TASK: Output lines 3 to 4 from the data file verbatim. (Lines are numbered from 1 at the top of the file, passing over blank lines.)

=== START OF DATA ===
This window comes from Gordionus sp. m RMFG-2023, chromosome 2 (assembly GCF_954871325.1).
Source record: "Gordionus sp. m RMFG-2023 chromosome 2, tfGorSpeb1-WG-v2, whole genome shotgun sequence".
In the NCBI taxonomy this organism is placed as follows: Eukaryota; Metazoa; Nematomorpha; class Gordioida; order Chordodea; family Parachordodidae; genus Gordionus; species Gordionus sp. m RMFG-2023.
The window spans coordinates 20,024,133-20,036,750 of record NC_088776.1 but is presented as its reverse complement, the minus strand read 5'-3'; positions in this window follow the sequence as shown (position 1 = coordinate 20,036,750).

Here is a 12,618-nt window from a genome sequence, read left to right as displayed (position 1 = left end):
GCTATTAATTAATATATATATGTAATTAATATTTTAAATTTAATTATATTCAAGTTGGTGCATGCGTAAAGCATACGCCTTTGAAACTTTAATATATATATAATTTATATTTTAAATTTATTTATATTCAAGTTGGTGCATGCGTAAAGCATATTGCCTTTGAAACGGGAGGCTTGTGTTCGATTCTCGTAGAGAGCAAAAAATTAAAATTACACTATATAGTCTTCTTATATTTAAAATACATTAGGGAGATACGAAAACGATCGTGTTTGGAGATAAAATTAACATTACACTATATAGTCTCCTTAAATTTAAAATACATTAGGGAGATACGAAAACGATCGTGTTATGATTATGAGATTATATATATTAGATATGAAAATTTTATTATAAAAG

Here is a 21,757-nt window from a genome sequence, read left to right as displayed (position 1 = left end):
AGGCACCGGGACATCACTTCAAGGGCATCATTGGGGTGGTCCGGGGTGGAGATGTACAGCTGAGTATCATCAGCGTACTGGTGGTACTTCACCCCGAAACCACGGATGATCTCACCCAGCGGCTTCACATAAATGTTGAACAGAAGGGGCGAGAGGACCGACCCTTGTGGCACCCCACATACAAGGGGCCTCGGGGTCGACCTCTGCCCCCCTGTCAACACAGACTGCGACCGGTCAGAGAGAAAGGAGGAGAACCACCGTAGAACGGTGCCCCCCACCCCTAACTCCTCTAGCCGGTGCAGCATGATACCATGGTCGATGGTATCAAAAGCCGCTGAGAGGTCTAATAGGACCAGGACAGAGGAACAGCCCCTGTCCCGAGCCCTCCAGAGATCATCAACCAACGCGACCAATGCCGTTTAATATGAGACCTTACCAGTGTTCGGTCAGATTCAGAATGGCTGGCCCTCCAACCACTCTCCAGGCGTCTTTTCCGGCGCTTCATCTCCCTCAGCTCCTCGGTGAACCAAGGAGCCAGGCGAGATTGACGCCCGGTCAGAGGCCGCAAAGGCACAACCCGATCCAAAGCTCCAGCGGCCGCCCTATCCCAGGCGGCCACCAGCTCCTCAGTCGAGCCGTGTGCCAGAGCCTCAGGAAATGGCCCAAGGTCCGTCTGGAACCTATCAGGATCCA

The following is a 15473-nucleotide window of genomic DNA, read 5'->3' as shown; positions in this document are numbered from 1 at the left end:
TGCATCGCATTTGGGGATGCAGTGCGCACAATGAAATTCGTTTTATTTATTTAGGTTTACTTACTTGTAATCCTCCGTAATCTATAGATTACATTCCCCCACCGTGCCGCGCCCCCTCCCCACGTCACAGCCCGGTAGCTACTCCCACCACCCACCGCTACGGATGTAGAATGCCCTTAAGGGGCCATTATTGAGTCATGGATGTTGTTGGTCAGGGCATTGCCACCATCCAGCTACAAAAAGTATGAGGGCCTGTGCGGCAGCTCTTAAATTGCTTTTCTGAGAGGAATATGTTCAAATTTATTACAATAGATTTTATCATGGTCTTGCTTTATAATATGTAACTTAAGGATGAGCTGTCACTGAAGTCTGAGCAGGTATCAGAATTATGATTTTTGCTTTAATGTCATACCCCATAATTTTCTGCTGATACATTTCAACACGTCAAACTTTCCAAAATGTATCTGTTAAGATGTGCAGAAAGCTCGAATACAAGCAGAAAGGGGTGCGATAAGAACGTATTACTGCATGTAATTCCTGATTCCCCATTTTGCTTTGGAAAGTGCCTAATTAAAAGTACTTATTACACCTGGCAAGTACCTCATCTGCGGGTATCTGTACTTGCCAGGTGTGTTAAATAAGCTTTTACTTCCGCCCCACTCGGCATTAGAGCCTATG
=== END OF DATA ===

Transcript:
In the NCBI taxonomy this organism is placed as follows: Eukaryota; Metazoa; Nematomorpha; class Gordioida; order Chordodea; family Parachordodidae; genus Gordionus; species Gordionus sp. m RMFG-2023.
The window spans coordinates 20,024,133-20,036,750 of record NC_088776.1 but is presented as its reverse complement, the minus strand read 5'-3'; positions in this window follow the sequence as shown (position 1 = coordinate 20,036,750).